For whatever reason they drop down, most of my references show the flaps down regardless of which variant of Mustang pictured and the landing gear doors down on Merlin-powered Mustangs. That’s how I will build them and that starts with this one.

The Verlinden cockpit detail set also included a set of flaps, so I thought I’d use those. The first thing I noticed was that the flaps weren’t long enough, which meant I had to add plastic to the ends of them:



And then I noticed that the resin flaps were about half as thick as they should be where the flap meets the wing:

2016-05-19 01

Well, then…looks like I’m going to cut the flaps out of the wing and make those work instead:


First I carefully glued just the flap sections together so that the profile would be established. To keep the kerf as small as possible, I used a panel scriber and MANY passes to separate the flaps from the wings.

And here I insert a warning about scribing tools. I like them better for most panels than using the back of a knife tip or needle because the knife tip is often too wide and the needle raises a lip on either side of the resulting groove that has to be sanded away. I’ve reshaped my scriber to be about as thin as I can get it and still maintain its structural rigidity and most of the time it works quite well. But it’s a tool. Any tool can be misused and if you look at the above photo closely, you’ll see a diagonal scrape to the right of center on the flap. This is what happens when a person gets impatient and tries to take too big a gouge out of the plastic too soon. Several light passes are MUCH BETTER than trying to take a lot of plastic out with one pass. Several light passes do create a groove that keeps the tip of the scriber from doing what I did with it, having it wander and gouge a surface that should not be gouged. So what my impatience has done, as it so often does, is make more work for me. The errant gouge needs to be filled. ::bangs head slowly on desk::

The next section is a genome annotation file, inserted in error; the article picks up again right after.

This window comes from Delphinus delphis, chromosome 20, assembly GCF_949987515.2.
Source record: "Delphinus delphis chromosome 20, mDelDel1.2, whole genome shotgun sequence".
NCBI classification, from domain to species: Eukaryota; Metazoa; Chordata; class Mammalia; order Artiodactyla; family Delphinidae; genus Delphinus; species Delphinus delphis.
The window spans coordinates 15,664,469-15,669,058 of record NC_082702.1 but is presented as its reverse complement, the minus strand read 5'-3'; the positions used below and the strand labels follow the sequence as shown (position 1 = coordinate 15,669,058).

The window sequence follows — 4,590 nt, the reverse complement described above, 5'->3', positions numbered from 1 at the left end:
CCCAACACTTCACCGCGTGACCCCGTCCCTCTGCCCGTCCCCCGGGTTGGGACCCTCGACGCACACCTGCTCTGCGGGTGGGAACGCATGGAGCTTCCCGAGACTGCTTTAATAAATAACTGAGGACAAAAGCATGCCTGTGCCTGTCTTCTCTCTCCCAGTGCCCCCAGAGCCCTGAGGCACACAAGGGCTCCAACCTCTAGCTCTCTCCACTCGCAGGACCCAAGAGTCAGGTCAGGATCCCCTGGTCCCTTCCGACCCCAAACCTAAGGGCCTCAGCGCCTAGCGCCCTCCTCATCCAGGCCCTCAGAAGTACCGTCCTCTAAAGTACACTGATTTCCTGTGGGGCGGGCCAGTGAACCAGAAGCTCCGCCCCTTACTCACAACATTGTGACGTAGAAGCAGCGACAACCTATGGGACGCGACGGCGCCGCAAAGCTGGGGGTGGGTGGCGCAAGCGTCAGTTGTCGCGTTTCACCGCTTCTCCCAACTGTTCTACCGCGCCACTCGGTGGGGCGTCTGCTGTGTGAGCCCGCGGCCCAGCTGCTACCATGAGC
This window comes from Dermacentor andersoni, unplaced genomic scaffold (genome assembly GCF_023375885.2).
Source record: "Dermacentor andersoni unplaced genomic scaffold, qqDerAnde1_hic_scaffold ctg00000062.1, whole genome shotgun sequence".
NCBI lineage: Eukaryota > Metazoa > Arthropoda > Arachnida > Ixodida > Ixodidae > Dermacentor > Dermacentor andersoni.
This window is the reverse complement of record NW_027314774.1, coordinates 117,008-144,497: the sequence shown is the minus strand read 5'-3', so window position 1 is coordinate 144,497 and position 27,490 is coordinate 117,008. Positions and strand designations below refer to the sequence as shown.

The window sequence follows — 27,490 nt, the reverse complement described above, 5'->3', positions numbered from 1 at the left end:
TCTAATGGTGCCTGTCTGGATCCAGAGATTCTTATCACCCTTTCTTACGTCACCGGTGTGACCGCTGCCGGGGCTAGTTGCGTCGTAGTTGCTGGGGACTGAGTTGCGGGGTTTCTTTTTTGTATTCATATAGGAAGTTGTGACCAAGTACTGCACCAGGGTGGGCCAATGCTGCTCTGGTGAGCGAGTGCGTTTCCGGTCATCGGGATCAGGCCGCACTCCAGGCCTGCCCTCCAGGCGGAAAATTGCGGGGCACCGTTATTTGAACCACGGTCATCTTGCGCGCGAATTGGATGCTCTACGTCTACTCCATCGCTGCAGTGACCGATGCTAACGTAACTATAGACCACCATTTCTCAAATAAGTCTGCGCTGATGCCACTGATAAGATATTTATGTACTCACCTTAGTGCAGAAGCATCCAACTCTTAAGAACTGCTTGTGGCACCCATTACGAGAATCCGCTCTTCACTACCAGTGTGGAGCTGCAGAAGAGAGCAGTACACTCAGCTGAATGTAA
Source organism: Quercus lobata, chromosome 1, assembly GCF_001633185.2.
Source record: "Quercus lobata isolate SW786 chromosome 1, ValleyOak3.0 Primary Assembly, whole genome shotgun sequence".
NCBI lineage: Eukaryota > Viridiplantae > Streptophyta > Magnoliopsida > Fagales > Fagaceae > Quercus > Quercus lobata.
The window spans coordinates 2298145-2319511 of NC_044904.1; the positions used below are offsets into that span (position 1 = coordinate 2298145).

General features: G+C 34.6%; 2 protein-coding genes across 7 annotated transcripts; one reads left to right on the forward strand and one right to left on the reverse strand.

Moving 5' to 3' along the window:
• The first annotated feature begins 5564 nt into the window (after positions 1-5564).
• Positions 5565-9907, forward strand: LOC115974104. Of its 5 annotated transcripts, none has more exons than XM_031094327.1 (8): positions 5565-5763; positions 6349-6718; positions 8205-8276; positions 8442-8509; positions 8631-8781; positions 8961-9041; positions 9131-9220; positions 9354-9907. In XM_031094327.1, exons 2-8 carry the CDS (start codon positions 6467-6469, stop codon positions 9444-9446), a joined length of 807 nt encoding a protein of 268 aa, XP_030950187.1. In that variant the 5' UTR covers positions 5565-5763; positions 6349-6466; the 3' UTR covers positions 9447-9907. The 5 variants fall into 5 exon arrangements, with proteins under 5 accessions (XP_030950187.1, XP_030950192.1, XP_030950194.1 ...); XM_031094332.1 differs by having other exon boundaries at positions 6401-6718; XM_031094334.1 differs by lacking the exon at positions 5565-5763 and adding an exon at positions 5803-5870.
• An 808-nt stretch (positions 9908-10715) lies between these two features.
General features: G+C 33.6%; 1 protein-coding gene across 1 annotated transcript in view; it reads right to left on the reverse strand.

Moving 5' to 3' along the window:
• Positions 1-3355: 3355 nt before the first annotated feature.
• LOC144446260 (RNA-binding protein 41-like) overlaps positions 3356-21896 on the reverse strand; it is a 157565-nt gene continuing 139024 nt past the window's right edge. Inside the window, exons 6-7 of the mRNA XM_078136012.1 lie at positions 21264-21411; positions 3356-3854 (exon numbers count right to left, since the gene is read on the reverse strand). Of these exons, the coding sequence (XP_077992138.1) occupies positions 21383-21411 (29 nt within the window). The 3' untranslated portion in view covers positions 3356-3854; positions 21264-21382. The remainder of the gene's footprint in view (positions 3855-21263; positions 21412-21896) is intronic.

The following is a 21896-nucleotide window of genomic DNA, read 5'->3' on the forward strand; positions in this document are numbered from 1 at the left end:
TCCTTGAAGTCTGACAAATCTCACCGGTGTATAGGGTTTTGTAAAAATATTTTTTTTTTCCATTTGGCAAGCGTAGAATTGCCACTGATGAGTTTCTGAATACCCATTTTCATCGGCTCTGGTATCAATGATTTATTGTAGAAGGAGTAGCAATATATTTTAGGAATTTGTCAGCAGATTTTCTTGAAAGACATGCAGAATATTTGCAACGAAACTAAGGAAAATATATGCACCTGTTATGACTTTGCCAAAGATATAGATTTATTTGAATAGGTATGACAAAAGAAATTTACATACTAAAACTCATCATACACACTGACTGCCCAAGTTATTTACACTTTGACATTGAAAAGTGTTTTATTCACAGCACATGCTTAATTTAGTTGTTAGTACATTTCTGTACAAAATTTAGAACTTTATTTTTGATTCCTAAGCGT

Look closely at the flap in the above picture again, but this time look at the curved section on the left of the flap. The actual flap fits under the faring at the wing root. The kit part meets the faring and, were I building this with the flaps up, that would be fine. So that area needs to have plastic added so that the surface of the flap is even across its width (after much scraping and sanding, of course):

2016-05-19 05

2016-05-19 06

If you look closely at the lower picture at the edge near the plastic addition, you can see where the TINIEST of brushes by a spinning Dremel tool’s bit took a gouge out of the plastic. So that will need to be fixed with another addition of plastic (and since fine motor control had deserted me at this point, I glued on more plastic and called it a night):

2016-05-20 01